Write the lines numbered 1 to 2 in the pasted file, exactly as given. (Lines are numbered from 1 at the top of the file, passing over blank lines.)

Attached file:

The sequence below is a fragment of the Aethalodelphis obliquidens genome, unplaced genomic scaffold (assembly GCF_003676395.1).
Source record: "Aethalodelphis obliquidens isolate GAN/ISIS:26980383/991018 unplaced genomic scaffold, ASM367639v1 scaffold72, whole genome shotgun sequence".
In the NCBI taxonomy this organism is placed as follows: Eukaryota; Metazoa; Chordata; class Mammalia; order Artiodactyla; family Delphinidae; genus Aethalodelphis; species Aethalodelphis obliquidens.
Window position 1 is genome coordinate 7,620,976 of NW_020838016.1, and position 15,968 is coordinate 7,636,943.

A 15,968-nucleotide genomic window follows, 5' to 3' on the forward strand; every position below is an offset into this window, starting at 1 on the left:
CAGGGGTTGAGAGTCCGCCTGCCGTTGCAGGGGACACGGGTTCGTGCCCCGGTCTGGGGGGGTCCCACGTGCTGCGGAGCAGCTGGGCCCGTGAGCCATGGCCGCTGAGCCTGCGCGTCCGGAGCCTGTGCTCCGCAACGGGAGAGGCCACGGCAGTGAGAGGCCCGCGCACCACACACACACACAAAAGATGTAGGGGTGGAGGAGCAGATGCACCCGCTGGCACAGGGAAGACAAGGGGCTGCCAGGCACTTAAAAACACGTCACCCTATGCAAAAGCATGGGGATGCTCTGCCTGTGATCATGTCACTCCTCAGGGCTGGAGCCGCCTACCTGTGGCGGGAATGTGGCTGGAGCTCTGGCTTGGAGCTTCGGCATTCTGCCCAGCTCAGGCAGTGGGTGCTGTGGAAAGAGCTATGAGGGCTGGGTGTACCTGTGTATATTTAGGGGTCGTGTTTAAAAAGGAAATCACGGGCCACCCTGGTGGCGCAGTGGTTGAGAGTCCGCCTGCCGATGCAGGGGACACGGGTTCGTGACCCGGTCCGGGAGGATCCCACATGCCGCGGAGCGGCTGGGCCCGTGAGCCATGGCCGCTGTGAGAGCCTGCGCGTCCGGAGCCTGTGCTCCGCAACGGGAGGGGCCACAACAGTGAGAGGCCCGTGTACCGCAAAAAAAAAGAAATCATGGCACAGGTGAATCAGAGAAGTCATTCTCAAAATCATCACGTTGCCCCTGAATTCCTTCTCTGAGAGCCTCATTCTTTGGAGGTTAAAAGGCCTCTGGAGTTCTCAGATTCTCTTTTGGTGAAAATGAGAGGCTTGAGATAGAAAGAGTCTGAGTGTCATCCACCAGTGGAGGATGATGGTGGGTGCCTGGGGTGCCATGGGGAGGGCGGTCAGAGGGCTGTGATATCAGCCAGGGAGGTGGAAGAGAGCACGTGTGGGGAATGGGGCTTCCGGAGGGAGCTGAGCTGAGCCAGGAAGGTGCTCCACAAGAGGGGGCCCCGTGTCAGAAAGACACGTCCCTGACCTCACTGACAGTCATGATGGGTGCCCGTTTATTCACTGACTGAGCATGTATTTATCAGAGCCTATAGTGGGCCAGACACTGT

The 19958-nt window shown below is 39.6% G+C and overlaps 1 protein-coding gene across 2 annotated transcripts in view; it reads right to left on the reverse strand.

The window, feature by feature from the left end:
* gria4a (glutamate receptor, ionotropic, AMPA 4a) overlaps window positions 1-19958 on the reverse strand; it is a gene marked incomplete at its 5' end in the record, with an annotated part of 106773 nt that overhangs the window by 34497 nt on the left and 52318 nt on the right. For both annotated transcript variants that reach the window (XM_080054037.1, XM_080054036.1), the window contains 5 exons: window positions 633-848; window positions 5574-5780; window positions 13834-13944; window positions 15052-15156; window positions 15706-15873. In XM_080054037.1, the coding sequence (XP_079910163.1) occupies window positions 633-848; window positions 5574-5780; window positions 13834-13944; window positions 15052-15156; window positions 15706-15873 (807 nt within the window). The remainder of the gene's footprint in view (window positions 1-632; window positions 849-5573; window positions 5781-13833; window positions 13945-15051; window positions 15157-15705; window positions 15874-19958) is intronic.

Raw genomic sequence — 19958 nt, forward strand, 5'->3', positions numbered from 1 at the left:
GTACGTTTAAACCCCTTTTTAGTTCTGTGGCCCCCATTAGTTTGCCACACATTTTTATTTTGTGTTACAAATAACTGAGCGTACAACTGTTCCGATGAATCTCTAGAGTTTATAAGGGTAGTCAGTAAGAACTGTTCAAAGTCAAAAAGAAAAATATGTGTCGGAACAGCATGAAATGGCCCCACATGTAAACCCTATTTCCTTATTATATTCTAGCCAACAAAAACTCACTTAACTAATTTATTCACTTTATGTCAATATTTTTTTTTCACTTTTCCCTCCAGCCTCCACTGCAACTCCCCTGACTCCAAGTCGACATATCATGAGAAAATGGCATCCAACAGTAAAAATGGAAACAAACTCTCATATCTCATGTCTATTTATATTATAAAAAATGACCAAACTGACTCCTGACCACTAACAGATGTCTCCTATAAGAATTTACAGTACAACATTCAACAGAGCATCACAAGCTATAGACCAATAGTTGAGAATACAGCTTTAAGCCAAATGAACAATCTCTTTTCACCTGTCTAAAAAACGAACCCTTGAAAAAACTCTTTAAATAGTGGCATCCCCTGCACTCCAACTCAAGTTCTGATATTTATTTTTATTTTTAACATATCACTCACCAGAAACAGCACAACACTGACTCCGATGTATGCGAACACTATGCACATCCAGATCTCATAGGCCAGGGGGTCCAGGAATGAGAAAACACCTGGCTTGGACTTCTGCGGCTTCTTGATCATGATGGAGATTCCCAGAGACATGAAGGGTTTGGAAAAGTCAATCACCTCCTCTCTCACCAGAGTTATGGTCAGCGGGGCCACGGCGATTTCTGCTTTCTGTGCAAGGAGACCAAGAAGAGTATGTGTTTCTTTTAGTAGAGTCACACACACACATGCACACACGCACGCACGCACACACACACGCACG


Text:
The sequence below is a fragment of the Aethalodelphis obliquidens genome, unplaced genomic scaffold (assembly GCF_003676395.1).
Source record: "Aethalodelphis obliquidens isolate GAN/ISIS:26980383/991018 unplaced genomic scaffold, ASM367639v1 scaffold72, whole genome shotgun sequence".